All of these feeding progress is great as it has made things easier on me. But what's even better is the clues that it is giving me into what's going on in her brain. I'm not a speech pathologist and obviously my expertise has been related to only one patient. But from all my research online and in conversations with therapists, it seems to safe that very often mishaps in the brain will manifest themselves in many different ways, feeding issues very often being one of them. A child who is not neurotypical may aspirate, gag, swallow food whole, may not chew properly, may have an extremely self-limited diet, may not be able to self-regulate food. A child with serious sensory issues usually is a child with serious eating issues. Juliana is moving past these issues at what is certainly a lightening fast pace. (And yes, I credit GAPS for this success).
Yet another picture of Juliana chowing down. Sausage patty this time.
Meanwhile the PT and OT are always commenting on how much stronger she is getting. They are in agreement that she pretty much has all of the skills and the strength to crawl. Now it is a matter of integrating it all together. Of course I am really excited for her to begin to crawl - not just because it is more efficient than rolling around the room but because it is so hugely integrating for the brain.

All of the therapists have noticed her fine motor skills. Sometimes her hands lack the strength to do something (light switches are still difficult for instance) but when it comes to other tasks she's quite adept. Case in point: she has enjoyed playing with Calvin's legos for some time now. She really tries to put two pieces together (admittedly difficult, I remember that even Calvin had a difficult time with this initially). She enjoys taking things apart piece by piece. She recently discovered that we have little hats and helmets for the lego men to wear and she loves putting these on their heads and taking them off again.

Admiring her creation.
I am so humbled by this. I'm amazed. I feel undeserving of all this success. I'm not the best therapy mom. I find it difficult to incorporate into our lives. I am a stickler when it comes to diet and when it comes to treating Juliana "normally" but in a lot of other ways I feel like a therapy failure. I write down all of the suggestions for our "homework" and I always have great aspirations but feel like we fail at many of them. Still, we must be doing something right. Fortunately success spurs me forward and I feel like we've been getting in a little more therapy lately.

 What else is in store for Juliana? It truly seems that the sky is the limit. Next up? Crawling.

Sunday, October 7, 2012

31 for 21: Down Syndrome

If you have a child with different needs then you may very well already know that October is Down Syndrome awareness month (during October many bloggers blog daily - 31 days - for Down syndrome - Trisomy 21). Juliana doesn't have Down syndrome, obviously. But there was a time that I wished she did. There's a whole different layer of complexity when your child does not have a diagnosis and there was a time when I longed for answers and support from other parents. Fortunately we have all of that now.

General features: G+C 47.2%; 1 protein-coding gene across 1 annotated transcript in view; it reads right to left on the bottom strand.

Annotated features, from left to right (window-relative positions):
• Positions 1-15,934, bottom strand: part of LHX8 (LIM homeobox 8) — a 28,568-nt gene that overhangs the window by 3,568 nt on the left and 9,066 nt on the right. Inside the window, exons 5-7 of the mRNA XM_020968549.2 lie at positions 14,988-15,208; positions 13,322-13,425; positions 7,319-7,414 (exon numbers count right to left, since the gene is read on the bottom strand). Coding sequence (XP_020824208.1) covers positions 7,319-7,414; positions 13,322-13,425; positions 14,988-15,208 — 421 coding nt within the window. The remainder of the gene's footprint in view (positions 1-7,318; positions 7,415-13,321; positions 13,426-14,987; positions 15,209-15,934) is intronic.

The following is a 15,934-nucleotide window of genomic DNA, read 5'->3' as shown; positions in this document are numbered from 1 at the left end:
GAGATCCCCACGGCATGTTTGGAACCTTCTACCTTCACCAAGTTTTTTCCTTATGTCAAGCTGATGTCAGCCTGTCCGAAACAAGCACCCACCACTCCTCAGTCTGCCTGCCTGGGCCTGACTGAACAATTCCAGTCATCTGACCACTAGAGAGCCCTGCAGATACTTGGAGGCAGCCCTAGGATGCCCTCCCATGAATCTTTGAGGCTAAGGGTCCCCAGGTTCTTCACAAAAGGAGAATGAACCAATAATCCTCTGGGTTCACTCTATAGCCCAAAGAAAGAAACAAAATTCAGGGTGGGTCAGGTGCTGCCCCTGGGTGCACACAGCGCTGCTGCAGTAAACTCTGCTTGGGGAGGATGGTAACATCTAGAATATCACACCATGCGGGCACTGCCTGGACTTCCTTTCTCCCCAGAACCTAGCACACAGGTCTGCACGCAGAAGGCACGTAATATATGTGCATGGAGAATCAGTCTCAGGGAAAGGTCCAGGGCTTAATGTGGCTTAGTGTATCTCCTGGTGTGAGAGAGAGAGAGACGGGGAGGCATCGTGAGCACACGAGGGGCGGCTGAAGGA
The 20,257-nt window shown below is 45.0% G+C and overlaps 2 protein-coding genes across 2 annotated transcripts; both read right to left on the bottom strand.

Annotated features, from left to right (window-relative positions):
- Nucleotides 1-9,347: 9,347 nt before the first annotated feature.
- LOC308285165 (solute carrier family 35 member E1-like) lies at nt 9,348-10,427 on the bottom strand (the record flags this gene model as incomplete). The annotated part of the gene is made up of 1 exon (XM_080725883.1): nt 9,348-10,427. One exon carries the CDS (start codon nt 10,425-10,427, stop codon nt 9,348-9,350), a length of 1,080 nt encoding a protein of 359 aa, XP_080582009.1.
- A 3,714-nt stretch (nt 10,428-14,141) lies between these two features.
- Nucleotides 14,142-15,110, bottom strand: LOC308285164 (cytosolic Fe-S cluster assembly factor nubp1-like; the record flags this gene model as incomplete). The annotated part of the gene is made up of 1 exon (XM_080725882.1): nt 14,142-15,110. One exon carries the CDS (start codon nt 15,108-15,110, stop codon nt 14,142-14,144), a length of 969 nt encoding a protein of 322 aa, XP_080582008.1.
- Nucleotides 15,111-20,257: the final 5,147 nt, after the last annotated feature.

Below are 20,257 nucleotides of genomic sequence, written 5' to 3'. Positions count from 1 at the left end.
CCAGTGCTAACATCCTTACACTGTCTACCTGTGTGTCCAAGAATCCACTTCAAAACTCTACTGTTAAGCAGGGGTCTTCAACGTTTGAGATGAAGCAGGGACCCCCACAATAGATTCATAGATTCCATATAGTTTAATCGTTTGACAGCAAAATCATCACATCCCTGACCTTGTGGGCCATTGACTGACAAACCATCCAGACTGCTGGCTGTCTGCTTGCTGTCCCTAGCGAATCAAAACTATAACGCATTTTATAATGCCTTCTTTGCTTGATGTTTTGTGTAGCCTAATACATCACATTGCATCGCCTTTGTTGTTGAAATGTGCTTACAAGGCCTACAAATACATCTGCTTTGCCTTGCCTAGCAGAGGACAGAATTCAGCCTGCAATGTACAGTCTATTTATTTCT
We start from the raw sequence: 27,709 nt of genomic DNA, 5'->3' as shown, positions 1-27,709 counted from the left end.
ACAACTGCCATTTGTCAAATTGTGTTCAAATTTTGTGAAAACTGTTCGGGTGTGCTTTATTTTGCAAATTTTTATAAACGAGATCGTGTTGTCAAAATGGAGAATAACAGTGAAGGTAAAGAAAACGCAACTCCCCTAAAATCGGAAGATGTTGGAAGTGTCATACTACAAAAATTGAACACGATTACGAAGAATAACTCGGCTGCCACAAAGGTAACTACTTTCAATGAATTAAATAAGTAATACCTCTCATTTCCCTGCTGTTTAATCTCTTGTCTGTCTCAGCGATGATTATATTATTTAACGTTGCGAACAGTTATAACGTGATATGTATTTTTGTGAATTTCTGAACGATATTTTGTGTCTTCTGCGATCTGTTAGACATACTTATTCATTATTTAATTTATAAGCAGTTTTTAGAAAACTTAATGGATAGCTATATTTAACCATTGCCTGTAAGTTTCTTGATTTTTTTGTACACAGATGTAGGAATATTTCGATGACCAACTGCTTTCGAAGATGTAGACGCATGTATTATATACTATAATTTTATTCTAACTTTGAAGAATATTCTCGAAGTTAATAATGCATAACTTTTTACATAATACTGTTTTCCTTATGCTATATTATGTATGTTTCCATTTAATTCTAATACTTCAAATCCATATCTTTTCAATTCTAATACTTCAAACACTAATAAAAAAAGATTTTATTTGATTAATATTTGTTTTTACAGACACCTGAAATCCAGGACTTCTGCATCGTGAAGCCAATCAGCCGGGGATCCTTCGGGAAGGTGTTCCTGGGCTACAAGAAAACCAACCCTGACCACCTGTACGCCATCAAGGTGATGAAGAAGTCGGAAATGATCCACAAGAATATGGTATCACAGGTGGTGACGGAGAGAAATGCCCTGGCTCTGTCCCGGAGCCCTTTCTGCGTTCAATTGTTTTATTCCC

Sometimes I pause to think about the parents out there who have just received a diagnosis. Maybe it's a prenatal diagnosis. Maybe it came as soon as the baby was born. Maybe it came months later. There are certainly difficulties within each of these scenarios. I know that it's easy to feel hopeless, to feel like a failure, to feel like you as the parent are personally responsible. All of these feelings will diminish with time.

So why am I doing a 31 for 21 post? Because I wanted to share this incredible video with you. Heath White was a man driven to perfectionism. He later had a daughter with Down syndrome. He wanted his wife to have an abortion but she refused. His daughter turned his world upside down and he's all the better for it. This is a really beautiful story, enjoy:

This is the type of awareness that I'm all for. I don't really care much for most "awareness" type things - I personally don't see a lot of value in awareness alone. Webster defines awareness as "having or showing realization, perception, or knowledge." Personally, I don't care if anyone beyond my circle of support has knowledge of Kabuki syndrome. What I do think is needed is appreciation for people who face different struggles. I also hope that people will learn that having a child with a disability is far from the worse thing that can happen to you. Let's appreciate people for who they are, even if they are different. I promise that we will truly all be better for it.

Thursday, September 27, 2012


Juliana is a bookworm - a total fanatic for books. When I taught her the sign for "book" she instantly caught on and began using it to her advantage. When I ask her if she is ready for bed, she always starts to sign "book!"

We have two set reading times daily: before naptime and before bed. But I think she would be happy to read books all day long.

Pride and Joy

One of the most surprising aspects of the past eighteen months was my inability to deal with the challenges. I was not much of a candidate for postpartum depression and to be thrust into its throes was both surprising and terrifying. In retrospect it gave me a totally new viewpoint and a new understanding and for that I am appreciative.